Department of Philosophy

Studying philosophy will develop your ability to analyse and state a case clearly, evaluate arguments and be precise in your thinking. These skills will put you in a strong position when it comes to finding employment or going on to further study.

Our graduates work in teaching, law, social work, computing, the civil service, journalism, paid charity work, business, insurance and accountancy. Many also go on to study philosophy at postgraduate level.

Indian music instruments

My Career - Music Teaching and Performance

Joss Mann-Hazell 2016

During the BMus undergraduate course, Joss was introduced to the world of North Indian Classical Music. He now uses these skills during a teaching training course, and shares why studying music at Sheffield helped in forging his musical career.

Valentine Kozin, BA Philosophy.

"There is a very direct connection between the analytical approaches of philosophy and working with computer software."

Valentine Kozin BA Philosophy

Valentine is a technical artist for Rare, a video game production studio working with Microsoft.

Placements and study abroad

Work experience

There are lots of opportunities to get work experience. Hands-on projects are integrated into several academic modules and every year our University Concerts team provides internships.

Alternatively, you can lead a music project or workshop in a local school through our student-led volunteering organisation Music in the City, or take part in the award-winning Philosophy in the City, which introduces school children to philosophical ideas they can apply to everyday life. All of these experiences will help you build a compelling CV.

You can also study our courses with the Degree with Employment Experience option. This allows you to apply for a placement year during your degree where you'll gain valuable experience and improve your employability.

Study abroad

There are opportunities to study abroad for a semester or a year, as part of a three or four-year degree programme. We have exchange agreements with universities in the USA, Australia, Canada, Singapore and throughout Europe.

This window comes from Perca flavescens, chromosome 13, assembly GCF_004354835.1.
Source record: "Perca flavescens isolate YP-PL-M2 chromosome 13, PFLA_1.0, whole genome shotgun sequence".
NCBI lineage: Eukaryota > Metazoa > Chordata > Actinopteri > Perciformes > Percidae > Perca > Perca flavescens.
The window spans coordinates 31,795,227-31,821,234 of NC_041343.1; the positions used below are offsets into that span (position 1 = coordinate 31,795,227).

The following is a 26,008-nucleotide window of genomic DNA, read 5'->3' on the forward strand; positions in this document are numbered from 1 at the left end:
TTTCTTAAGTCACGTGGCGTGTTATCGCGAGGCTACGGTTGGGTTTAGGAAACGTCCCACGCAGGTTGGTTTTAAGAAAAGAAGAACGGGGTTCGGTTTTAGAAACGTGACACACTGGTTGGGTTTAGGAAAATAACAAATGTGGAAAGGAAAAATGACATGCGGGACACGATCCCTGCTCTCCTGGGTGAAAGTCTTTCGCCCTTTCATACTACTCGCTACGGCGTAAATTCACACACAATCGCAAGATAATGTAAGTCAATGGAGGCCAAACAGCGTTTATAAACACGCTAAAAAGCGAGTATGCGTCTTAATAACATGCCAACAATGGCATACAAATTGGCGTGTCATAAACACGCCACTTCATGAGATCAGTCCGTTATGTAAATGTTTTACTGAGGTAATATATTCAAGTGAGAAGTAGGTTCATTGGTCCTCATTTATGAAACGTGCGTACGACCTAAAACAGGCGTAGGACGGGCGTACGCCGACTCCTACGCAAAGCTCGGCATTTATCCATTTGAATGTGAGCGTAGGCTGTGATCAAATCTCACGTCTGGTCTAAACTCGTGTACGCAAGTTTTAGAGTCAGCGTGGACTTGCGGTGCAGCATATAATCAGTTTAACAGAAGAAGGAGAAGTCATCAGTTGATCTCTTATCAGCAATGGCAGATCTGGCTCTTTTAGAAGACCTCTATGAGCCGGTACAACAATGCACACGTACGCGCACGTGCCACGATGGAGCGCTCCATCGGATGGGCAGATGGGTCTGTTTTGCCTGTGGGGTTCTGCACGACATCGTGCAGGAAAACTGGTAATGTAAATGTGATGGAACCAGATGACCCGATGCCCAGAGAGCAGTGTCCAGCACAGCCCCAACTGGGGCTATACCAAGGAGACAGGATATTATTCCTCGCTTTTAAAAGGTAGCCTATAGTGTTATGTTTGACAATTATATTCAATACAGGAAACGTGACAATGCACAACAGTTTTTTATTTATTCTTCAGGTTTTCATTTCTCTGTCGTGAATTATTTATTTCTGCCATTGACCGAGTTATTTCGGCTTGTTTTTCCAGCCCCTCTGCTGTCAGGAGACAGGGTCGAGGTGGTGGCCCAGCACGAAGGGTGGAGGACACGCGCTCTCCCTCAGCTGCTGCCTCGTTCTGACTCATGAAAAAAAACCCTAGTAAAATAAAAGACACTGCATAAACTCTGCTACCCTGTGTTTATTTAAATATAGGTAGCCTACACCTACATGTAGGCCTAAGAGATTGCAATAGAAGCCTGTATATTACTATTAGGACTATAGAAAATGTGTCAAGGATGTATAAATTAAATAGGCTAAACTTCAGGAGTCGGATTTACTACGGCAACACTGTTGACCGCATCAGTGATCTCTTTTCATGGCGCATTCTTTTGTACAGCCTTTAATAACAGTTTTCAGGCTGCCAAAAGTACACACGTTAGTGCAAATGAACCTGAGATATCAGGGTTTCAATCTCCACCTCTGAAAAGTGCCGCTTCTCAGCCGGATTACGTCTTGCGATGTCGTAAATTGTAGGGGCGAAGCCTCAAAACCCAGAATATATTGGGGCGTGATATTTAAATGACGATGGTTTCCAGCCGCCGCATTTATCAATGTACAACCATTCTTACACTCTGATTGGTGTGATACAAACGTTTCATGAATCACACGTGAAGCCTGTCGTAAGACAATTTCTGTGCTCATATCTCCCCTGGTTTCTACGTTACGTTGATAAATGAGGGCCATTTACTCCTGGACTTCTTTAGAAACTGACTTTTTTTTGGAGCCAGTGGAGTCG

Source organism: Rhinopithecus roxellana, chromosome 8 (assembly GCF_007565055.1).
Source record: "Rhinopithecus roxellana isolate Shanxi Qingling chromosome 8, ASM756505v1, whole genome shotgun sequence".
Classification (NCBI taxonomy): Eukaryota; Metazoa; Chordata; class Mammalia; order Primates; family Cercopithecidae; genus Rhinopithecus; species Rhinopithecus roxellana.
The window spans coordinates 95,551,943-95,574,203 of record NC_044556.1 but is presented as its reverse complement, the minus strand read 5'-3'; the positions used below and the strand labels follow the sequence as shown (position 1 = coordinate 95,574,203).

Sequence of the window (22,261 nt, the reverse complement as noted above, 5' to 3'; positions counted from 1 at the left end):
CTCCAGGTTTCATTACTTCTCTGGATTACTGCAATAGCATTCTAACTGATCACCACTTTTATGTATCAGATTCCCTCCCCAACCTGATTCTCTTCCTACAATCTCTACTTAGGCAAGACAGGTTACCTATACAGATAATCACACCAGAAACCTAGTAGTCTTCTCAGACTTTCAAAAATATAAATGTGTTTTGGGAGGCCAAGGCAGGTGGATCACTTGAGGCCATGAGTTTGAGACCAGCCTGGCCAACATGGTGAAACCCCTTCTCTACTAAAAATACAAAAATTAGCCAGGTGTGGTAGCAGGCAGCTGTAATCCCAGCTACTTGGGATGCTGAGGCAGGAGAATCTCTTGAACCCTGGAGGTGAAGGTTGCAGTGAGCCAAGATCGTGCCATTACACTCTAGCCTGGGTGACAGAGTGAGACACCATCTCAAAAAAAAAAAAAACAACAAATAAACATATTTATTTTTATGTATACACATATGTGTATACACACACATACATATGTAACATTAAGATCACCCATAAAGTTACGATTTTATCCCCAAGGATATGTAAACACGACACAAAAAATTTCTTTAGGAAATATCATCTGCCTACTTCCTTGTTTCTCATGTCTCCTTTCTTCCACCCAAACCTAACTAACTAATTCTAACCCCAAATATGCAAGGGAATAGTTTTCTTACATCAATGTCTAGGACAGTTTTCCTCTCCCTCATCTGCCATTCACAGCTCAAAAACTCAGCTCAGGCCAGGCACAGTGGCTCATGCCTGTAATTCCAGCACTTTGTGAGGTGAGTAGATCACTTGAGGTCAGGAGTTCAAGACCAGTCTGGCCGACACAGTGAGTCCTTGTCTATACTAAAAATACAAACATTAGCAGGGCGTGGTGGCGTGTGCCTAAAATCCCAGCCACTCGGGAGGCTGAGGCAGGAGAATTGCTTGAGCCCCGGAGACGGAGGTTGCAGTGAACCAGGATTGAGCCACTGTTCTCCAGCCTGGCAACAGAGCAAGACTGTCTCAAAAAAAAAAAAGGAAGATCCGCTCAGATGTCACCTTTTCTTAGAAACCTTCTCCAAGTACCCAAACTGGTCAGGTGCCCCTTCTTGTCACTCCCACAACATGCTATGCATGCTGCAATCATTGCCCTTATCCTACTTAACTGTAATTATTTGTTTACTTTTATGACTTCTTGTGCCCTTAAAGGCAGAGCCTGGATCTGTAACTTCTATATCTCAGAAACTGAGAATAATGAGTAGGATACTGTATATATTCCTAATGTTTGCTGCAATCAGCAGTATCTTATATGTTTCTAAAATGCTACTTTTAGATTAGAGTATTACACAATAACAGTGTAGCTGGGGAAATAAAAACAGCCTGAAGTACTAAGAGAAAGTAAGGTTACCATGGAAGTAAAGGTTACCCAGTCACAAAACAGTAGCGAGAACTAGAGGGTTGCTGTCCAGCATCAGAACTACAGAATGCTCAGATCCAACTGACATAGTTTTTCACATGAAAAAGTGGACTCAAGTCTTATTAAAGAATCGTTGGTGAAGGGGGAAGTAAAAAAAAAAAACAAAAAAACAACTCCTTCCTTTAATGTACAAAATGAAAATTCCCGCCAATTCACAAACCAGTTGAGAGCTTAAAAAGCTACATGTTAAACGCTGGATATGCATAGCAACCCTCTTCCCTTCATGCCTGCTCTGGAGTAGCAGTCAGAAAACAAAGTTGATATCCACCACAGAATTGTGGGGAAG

Fees and funding


Additional costs

The annual fee for your course includes a number of items in addition to your tuition. If an item or activity is classed as a compulsory element for your course, it will normally be included in your tuition fee. There are also other costs which you may need to consider.

Examples of what’s included and excluded

Funding your study

Depending on your circumstances, you may qualify for a bursary, scholarship or loan to help fund your study and enhance your learning experience.

Use our Student Funding Calculator to work out what you’re eligible for.

Additional funding

The Department of Music offers a number of scholarships. These include choral, organ and conducting scholarships. Our Mary Lill Scholarships provide financial support for students from widening participation or low income backgrounds.

Both single honours BMus students and dual honours students with music are eligible to apply. For a full list of scholarships and prizes available, please visit our website.

Visit us

University open days

There are four open days every year, usually in June, July, September and October. You can talk to staff and students, tour the campus and see inside the accommodation.

Open days: book your place

Taster days

At various times in the year we run online taster sessions to help Year 12 students experience what it is like to study at the University of Sheffield.

Upcoming taster sessions

Applicant days

If you've received an offer to study with us, we'll invite you to one of our applicant days, which take place between November and April. These applicant days have a strong department focus and give you the chance to really explore student life here, even if you've visited us before.

Campus tours

Campus tours run regularly throughout the year, at 1pm every Monday, Wednesday and Friday.

Book your place on a campus tour

Apply for this course

Make sure you've done everything you need to do before you apply.

How to apply When you're ready to apply, see the UCAS website:

The awarding body for this course is the University of Sheffield.

Our student protection plan

Terms and Conditions upon Acceptance of an Offer